Inaugural Poet Amanda Gorman went from national sensation to suspicious. On Friday, the young Harvard graduate tweeted an experience that reminded her of the injustices that Black women face despite their accolades and accomplishments.
Gorman followed up with another tweet sharing her analysis of the incident: “In a sense, he was right. I AM A THREAT: a threat to injustice, to inequality, to ignorance. Anyone who speaks the truth and walks with hope is an obvious and fatal danger to the powers that be.”
Gorman’s Rise to the Spotlight as a Poet
Gorman has used the power of her words to speak out against injustices, oppression, and marginalization. In 2017, she became the nation’s first-ever National Youth Poet Laureate. On January 20, 2021, Gorman made history as the youngest poet in recent history to speak at a presidential inauguration. She inspired millions when she recited her original poem, “The Hill We Climb.”
“Somehow we weathered and witnessed a nation that isn’t broken, but simply unfinished,” Gorman read during the inauguration. “We, the successors of a country and a time where a skinny Black girl descended from slaves and raised by a single mother can dream of becoming president, only to find herself reciting for one,”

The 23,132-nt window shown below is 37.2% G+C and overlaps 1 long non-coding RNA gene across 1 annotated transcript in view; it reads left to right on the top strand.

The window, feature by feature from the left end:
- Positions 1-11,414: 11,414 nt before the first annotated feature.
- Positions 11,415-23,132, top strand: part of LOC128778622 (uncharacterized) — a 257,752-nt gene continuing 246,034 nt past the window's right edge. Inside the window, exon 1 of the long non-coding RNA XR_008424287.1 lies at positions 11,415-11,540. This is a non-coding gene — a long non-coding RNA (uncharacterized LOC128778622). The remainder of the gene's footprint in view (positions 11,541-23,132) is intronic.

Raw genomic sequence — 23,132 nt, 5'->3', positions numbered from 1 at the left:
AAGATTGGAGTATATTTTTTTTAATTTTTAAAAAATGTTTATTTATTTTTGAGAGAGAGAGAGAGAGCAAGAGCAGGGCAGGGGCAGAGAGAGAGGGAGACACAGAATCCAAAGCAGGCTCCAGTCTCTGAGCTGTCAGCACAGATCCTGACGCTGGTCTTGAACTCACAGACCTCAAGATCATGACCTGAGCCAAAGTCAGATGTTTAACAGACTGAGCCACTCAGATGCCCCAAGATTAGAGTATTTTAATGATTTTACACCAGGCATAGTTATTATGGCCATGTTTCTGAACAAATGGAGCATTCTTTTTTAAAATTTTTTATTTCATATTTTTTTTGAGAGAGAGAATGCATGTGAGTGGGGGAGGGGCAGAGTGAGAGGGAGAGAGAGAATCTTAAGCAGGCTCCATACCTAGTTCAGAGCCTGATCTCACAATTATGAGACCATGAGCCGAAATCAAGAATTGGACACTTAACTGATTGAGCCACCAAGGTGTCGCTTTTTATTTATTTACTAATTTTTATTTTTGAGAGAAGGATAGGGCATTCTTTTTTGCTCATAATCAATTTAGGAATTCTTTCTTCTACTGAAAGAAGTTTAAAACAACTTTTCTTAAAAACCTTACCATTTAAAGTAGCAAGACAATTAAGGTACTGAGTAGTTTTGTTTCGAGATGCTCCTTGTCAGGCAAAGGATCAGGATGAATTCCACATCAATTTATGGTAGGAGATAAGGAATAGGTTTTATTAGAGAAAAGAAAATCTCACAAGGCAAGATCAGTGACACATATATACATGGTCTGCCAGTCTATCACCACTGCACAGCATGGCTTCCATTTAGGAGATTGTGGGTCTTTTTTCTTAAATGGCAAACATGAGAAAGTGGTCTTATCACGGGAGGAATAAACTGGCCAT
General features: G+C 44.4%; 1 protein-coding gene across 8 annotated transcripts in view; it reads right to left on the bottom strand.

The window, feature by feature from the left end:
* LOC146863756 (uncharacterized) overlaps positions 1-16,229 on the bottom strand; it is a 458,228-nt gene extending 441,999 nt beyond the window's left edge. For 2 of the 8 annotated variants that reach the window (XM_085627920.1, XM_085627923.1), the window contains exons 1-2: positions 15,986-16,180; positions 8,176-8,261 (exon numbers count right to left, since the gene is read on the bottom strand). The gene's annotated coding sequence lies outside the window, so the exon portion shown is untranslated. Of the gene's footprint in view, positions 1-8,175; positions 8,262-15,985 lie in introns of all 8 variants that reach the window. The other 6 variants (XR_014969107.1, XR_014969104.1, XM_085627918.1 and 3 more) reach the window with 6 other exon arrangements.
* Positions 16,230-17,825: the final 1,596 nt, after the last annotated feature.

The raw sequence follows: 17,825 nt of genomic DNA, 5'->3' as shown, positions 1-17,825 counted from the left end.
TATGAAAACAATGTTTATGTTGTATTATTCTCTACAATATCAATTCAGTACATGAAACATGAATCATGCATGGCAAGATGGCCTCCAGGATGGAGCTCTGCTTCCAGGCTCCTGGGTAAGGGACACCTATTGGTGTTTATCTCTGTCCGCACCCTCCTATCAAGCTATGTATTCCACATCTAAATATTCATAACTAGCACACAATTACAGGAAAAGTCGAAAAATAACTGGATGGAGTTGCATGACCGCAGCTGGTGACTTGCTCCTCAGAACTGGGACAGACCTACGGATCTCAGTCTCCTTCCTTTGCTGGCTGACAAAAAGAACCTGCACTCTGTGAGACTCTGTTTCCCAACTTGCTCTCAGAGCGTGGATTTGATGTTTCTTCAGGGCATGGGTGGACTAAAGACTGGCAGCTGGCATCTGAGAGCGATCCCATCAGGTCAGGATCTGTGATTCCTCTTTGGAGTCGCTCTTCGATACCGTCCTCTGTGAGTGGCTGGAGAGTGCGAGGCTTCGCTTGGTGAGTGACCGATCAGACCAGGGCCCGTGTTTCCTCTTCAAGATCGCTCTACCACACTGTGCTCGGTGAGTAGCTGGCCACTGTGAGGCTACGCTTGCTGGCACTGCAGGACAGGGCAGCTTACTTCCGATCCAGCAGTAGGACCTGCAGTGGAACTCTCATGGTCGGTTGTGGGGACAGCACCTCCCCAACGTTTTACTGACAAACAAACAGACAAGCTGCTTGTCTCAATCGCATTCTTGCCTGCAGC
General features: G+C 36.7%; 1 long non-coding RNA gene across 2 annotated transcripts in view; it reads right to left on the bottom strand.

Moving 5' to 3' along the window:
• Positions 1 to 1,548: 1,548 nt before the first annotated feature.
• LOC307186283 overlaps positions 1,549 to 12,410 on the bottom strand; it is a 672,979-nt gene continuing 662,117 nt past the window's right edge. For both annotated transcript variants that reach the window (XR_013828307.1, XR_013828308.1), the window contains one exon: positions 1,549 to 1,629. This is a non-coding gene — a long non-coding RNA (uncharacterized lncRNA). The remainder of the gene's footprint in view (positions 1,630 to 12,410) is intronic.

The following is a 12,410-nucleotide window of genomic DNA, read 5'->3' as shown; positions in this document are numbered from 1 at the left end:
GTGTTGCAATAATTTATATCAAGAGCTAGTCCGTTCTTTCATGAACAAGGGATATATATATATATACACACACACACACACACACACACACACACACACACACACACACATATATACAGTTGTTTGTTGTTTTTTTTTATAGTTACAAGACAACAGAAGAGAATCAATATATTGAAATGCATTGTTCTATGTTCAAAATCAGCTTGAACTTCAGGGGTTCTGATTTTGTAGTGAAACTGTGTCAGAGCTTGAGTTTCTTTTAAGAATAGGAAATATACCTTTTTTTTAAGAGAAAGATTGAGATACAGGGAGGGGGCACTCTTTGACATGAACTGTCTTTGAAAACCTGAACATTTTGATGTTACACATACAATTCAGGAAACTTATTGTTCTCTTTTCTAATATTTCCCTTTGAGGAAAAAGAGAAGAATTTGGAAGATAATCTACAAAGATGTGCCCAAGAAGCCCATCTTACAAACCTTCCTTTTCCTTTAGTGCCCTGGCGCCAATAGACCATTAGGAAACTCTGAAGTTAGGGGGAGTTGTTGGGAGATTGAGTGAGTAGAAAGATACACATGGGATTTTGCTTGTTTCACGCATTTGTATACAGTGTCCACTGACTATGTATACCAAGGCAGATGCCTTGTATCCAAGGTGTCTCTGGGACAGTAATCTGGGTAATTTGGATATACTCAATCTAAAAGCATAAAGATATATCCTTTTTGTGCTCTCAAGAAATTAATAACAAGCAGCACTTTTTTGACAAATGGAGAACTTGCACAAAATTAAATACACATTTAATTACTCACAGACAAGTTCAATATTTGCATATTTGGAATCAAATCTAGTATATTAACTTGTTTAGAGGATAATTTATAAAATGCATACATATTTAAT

Gorman was given the task of crafting a poem during a time when Americans were going through a pandemic and political division. While writing her poem, the world had become bombarded with news about pro-Trump rioters attacking the Capitol.
Gorman’s Journey From Success to ‘Suspicious’
Despite her growing list of accolades, Gorman was still racially profiled. The young activist reshared a tweet from February that continues to inspire her to be a voice for change for all Black girls.
“We live in a contradictory society that can celebrate a black girl poet & also pepper spray a 9 yr old,” Gorman wrote. “Yes see me, but also see all other black girls who’ve been made invisible. I can not, will not, rise alone.”
Credit: Source link